• John White on 07.18.2017 at 10:41 am

      Thanks David. I’ll treat you to a pint any one of the 100+ local beers that are clearly better than Sam Adams Lager. Many of these can be found within 2 miles of campus.

      • Shelby-Lynn on 07.21.2017 at 11:55 am

        I am in total agreeance with this comment. I work for a local brewery which has opened my eyes to the amazing local craft beer we have in Boston. This list falls short especially when Sam Adams (which is mainly brewed out of PA now) is on the top of the list.

    • Jon on 07.18.2017 at 1:07 pm

      Totally agree with your comment. Second ‘top NE beers’ list I have seen this week that is way off mark. Not to say that the beers listed are bad… just not the Best.

    • Caleb Hellegers on 07.20.2017 at 7:28 am

      I agree with David here. The best beer I’ve ever had is a fresh Maine Brewing Co. “Lunch.”

  • Ian on 07.18.2017 at 7:16 am

    Kudos for reaching past 495 to BBC, but if you haven’t endured the 90 minute wait at Treehouse Brewing (Monson/Charlton), then you can’t even begin to discuss top 5!

    :)

  • Alternate on 07.18.2017 at 7:17 am

    This list is amateur hour.

    How about an IPA? Night shift has a few. Have you been to Cisco brewery? Amazing beers, indie is great, locals only even better.
    How is harpoon not on this list? Notch should be cut.

  • Larry Kohn on 07.18.2017 at 7:42 am

    Hi Rich,
    Please try something/anything from Trillium Brewing and Tree House in Monson/Charlton and then see if anything changes on your list. I’ll try yours.

  • MV on 07.18.2017 at 10:11 am

    <3 Smuttynose

  • Phil Harmstead on 07.18.2017 at 10:28 am

    Great list for 2001!

  • Also a Beer Nerd on 07.18.2017 at 12:49 pm

    Wow, I love a good and hard-to-get NEIPA as much as anyone, but I don’t take issue with someone who might not know about them yet. If someone loves Sam Adams, then great. LET PEOPLE ENJOY THINGS!!!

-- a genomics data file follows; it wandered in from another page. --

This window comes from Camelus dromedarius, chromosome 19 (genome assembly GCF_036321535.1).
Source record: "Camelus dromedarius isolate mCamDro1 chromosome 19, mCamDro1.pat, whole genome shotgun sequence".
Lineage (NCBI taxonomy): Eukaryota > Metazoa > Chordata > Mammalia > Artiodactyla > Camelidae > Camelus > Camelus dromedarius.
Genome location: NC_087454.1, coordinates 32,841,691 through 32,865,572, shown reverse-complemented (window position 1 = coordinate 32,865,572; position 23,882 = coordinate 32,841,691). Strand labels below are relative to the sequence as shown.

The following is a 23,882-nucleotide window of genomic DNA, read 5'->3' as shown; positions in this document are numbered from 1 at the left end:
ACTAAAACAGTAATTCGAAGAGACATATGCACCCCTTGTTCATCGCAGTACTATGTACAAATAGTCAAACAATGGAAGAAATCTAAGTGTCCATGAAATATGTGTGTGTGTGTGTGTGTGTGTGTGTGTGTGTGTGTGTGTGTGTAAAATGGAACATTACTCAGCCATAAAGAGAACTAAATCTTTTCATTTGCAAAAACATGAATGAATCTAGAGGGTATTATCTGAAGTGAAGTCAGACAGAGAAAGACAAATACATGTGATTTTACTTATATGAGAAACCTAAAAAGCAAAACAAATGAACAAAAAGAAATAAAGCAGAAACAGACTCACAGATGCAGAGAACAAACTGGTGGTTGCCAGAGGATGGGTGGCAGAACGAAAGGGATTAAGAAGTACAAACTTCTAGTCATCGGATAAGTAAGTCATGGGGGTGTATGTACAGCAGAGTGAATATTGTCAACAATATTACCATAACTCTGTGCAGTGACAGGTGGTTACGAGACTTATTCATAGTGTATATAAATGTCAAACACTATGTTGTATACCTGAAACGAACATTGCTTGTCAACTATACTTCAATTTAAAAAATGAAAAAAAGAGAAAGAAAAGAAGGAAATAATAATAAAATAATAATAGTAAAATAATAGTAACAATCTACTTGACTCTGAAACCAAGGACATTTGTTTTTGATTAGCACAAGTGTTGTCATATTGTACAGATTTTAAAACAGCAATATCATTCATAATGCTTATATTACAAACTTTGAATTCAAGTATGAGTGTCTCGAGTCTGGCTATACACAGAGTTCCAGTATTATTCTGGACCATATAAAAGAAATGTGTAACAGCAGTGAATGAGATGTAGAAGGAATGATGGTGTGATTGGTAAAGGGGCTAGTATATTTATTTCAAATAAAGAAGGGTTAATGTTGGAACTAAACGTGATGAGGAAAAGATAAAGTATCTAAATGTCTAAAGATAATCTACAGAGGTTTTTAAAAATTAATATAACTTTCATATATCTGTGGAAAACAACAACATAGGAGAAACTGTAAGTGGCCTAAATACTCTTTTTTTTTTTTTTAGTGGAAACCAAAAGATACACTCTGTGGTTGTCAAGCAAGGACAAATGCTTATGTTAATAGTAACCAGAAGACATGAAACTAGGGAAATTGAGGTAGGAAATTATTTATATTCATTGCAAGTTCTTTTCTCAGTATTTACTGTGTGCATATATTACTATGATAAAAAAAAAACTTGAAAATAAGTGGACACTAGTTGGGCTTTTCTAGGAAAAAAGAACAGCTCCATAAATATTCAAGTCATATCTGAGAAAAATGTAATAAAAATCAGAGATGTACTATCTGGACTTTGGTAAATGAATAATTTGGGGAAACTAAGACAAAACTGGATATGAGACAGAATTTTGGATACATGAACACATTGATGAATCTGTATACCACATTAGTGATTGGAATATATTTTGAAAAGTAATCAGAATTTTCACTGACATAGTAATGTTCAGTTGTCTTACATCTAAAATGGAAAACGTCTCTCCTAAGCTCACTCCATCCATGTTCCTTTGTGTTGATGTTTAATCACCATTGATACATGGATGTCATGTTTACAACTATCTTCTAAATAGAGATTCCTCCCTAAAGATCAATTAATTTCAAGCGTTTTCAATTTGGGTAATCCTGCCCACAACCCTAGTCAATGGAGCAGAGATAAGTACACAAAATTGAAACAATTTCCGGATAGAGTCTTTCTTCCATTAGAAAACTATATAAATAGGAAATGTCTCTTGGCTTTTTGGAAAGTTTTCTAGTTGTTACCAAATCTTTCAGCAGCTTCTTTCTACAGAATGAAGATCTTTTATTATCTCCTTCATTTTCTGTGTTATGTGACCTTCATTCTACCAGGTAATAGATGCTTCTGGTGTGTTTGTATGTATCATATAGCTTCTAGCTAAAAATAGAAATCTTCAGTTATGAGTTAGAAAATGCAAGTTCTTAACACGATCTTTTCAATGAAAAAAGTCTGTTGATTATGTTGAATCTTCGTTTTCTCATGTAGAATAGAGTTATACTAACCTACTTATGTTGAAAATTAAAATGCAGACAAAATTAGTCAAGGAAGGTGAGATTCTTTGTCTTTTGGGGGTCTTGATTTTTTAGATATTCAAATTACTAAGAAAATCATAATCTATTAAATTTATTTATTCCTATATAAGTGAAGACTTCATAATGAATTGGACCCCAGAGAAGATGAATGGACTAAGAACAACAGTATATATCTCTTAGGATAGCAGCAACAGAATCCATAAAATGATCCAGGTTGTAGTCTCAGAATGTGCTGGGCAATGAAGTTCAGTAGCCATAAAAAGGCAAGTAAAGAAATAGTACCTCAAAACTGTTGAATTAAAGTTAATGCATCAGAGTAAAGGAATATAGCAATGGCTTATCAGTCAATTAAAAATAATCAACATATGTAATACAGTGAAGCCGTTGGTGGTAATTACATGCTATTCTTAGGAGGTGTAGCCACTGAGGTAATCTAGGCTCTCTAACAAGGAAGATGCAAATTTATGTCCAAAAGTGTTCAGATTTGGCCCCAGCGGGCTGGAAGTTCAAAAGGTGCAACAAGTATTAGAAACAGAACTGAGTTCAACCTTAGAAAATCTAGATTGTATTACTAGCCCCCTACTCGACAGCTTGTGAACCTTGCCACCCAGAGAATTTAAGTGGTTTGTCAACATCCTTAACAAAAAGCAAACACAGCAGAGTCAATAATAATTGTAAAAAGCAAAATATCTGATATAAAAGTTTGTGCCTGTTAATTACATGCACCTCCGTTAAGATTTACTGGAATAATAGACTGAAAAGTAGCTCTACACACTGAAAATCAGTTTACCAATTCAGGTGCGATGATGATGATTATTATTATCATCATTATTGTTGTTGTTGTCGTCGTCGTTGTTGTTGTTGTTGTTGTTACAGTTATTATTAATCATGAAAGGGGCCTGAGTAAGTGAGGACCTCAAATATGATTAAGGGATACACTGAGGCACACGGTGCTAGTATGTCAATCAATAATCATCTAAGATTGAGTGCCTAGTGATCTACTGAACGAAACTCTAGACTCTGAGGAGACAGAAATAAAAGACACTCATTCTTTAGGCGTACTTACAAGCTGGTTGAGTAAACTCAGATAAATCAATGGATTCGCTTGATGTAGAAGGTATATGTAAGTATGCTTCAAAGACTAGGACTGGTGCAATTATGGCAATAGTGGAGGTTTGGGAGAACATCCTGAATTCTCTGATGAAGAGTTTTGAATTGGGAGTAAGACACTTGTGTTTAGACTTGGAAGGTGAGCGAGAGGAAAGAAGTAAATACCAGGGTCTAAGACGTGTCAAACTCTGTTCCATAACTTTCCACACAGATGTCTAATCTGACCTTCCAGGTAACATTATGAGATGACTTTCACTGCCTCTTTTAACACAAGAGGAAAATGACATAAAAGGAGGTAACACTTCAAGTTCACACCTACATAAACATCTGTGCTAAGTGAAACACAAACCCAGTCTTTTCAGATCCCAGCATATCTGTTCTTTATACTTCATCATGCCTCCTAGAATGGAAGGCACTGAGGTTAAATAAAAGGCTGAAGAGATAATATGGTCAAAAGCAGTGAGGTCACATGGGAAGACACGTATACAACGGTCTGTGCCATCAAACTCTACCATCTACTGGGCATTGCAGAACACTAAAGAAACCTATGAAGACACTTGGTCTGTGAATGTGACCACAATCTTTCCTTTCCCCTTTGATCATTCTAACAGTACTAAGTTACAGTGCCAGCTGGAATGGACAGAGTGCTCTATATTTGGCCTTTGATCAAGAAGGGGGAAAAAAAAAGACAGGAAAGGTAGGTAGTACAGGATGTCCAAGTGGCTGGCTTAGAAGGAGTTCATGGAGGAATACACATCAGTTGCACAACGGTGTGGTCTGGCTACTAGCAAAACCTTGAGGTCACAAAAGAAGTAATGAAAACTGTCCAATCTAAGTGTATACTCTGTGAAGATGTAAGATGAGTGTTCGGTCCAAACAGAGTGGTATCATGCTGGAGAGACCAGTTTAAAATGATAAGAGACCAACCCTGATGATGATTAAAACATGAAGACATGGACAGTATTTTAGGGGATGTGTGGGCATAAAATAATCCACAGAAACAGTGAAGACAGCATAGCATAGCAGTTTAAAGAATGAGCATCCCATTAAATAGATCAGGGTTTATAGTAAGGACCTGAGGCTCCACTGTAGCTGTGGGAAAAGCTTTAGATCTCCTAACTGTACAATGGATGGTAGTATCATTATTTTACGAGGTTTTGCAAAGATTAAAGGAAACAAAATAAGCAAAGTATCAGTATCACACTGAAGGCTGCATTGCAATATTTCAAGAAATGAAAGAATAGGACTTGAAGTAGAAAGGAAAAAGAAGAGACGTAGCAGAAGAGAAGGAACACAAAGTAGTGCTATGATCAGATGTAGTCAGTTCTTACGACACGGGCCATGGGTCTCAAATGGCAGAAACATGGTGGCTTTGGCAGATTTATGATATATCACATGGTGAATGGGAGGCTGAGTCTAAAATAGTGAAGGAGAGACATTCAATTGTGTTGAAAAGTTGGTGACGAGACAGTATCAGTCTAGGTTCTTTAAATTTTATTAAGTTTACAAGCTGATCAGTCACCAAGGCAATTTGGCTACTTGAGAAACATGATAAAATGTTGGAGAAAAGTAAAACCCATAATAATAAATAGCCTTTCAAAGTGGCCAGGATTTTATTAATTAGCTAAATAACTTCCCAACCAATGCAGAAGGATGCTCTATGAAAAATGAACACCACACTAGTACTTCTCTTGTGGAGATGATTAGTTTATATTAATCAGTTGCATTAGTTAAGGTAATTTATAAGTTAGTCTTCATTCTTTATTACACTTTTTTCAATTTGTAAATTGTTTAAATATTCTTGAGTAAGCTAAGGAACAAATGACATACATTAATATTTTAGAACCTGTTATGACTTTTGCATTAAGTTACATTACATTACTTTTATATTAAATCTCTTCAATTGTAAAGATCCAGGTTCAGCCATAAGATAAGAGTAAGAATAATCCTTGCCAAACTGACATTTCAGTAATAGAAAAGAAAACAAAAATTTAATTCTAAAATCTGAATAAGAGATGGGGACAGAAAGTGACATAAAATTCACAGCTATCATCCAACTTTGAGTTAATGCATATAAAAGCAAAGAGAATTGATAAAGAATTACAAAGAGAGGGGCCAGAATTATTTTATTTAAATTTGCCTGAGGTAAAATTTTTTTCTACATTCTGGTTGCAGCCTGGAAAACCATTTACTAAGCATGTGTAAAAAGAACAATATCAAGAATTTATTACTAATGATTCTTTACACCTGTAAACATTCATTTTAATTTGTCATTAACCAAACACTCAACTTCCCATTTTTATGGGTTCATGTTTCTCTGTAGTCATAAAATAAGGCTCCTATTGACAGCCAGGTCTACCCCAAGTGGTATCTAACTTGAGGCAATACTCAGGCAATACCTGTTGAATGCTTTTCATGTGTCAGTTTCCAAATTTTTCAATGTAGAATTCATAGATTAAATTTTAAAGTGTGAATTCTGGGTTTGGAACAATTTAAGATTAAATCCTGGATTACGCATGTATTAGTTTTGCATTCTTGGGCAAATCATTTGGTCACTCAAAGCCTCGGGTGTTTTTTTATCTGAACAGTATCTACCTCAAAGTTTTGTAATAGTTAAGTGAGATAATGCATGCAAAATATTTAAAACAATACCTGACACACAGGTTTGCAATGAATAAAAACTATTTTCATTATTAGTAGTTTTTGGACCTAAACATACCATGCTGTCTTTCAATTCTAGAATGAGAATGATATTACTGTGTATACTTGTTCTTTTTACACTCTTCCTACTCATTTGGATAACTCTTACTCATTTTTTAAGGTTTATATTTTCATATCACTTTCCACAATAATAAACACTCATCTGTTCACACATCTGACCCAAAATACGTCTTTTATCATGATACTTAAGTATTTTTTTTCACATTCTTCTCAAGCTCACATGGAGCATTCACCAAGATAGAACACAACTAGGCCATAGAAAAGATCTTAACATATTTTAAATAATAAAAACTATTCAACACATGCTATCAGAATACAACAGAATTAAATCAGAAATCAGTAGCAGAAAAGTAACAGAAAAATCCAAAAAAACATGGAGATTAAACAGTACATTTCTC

• let them drink on 07.20.2017 at 7:14 am

      I totally agree with your sentiment as I think all of the beers listed are fantastic on their day. However the author is inviting these comments by calling an article the “top 5 craft beers” and then listing 3 beers that are found in gas stations across the northeast. 5+ years ago it would have been a much more fitting title.

  • Tyrone Porter on 07.18.2017 at 9:33 pm

    In addition to an exhaustive IPA list the dark beers at Trillium are amazing (Pot & Kettle is rated as one of the best Porters money can buy) and they have a barrel aging program that is first rate. Moreover they have a beer garden on the Greenway this summer so you don’t have to wait in long lines for growler fills to sample their amazing brew. In addition to Nightshift I suggest trying anything from Mystic.

  • Dean Cycon on 07.19.2017 at 10:56 am

    Thanks for the shout out to BBC Coffeehouse Porter. We were the first coffee porter on the market 21 years ago and still put out a great beer. Drink deep, me hearties!

  • LarryO on 07.19.2017 at 4:11 pm

    Right up front in the article, Sandy says his list is more about the different styles of beer that he prefers, and he is intentionally ignoring cult beers that are hard to find, or so small that you can’t easily find them.

    That said, maybe IPAs are not his style. I know that I can’t drink them, even though I tend to enjoy just about every style of beer out there. I grew up in the era where the most exotic beers available were Beck’s and Heineken. Back then, you had a 50-50 chance that either of those two would be skunked.

    When beers like Pete’s Wicked Ale, and Sam Adams showed up, I quickly developed a taste for good beer, and have never looked back since those early days.

    Sandy’s picks are a good start for somebody who has never had anything other than the beers in the Bud/Miller/Coors families.